Germany needs to reassess its relationship between the state, society and the economy, said ex-finance minister Wolfgang Schäuble. He thinks traditional ways of tackling the fallout from COVID-19 may not be sufficient.
The coronavirus pandemic will change the fundamental relationship between the state and the economy in Germany, Wolfgang Schäuble, the former finance minister and current president of the Bundestag, told the Der Tagesspiegel newspaper.
He also warned against the idea that government bailouts alone could save the economy, adding that, "We will experience structural changes in the economy, society and politics."
"There is this sense ... at the moment of a growing feeling that we can solve every problem through unlimited state funds, and we will get the economy going again with a stimulus package," he said. "The state cannot replace revenue in the long run."
The longer the crisis continues, the less the state would be able to use classical means to combat the economic effects of the virus, Schäuble said.
Earlier this month Germany's parliament approved a €750 billion ($814 billion) aid package to protect the economy after the government ordered many non-essential businesses closed in a bid to stop the virus spreading.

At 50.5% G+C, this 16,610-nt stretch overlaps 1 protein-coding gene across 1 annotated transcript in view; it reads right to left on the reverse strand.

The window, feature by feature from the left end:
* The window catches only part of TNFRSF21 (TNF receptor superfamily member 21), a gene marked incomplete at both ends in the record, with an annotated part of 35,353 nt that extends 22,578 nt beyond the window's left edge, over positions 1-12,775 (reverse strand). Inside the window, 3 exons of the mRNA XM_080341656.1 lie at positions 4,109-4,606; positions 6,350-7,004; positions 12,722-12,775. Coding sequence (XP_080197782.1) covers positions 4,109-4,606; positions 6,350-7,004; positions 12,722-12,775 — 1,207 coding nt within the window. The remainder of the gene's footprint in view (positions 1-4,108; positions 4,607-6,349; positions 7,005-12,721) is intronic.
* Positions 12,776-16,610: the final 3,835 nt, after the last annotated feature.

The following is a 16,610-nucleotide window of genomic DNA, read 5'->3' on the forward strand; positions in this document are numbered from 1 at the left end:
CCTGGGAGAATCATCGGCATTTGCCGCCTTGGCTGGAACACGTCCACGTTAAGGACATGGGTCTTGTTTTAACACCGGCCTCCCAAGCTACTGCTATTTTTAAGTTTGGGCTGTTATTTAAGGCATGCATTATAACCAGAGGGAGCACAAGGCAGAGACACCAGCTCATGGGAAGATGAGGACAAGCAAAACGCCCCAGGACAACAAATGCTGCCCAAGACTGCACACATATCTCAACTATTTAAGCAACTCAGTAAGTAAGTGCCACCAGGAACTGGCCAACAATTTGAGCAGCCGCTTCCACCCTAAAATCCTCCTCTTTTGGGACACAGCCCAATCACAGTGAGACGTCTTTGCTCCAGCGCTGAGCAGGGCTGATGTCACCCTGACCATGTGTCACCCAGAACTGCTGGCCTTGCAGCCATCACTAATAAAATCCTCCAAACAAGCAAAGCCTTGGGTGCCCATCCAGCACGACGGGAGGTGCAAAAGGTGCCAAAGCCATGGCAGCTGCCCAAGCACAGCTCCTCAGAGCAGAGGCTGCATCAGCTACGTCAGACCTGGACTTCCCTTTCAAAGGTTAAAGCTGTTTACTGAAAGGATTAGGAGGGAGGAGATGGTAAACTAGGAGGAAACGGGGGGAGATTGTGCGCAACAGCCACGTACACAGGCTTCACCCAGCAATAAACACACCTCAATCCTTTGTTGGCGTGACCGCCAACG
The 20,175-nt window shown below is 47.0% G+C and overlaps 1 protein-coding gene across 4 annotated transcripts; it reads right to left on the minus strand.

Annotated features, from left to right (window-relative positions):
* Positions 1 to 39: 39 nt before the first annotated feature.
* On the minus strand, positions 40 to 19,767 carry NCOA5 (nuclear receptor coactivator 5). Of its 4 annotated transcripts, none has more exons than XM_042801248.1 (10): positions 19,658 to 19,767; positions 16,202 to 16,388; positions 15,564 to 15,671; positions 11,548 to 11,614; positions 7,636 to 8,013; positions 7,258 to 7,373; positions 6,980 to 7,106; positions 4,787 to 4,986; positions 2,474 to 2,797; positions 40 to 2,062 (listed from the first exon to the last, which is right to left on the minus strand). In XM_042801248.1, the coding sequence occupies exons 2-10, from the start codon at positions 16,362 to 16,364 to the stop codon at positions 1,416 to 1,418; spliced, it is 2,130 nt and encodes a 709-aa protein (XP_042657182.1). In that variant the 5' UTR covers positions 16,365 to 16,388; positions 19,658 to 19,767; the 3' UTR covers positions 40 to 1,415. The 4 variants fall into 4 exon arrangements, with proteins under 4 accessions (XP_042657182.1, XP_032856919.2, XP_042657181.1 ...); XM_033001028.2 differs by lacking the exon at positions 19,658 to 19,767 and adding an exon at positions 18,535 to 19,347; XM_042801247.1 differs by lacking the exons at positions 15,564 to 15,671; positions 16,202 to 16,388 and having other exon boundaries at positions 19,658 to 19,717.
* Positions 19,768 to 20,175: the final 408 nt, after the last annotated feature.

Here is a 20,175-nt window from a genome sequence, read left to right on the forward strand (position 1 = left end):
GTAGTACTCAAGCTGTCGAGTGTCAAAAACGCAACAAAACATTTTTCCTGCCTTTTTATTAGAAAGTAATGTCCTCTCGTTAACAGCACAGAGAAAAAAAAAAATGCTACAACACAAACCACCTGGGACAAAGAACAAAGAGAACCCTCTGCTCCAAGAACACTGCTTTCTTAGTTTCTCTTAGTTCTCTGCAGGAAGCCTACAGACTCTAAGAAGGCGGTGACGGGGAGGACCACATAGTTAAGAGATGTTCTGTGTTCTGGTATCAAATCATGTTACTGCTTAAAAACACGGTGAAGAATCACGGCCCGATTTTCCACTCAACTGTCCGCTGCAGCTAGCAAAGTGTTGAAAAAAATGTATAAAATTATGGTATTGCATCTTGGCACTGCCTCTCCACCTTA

The rescue package provides various-sized businesses as well as freelancers with a mix of loans and direct payouts.
In the Tagesspiegel interview, Schäuble advocated using the economic upheaval to tackle Germany's growing wage disparity and address environmental issues.
He questioned if a widening gap between high earners and those on low incomes was unavoidable as general wealth increased. Addressing this would mean higher prices for consumers, but "one has to accept that," he said.
"I strongly do not suggest that we do away with the market principle of competition. But as part of a social market economy, we need to be in the situation to discuss stronger balancing and limiting mechanisms."
Addressing environmental concerns
On the environment, Schäuble said he hoped there would not be a vehicle scrappage premium — used widely in Europe after 2008 to help stimulate the economy — to make it possible for industry to carry on as before.
Climate change, caused by people and above all Europeans, remains one of the biggest problems alongside the pandemic, said Schäuble.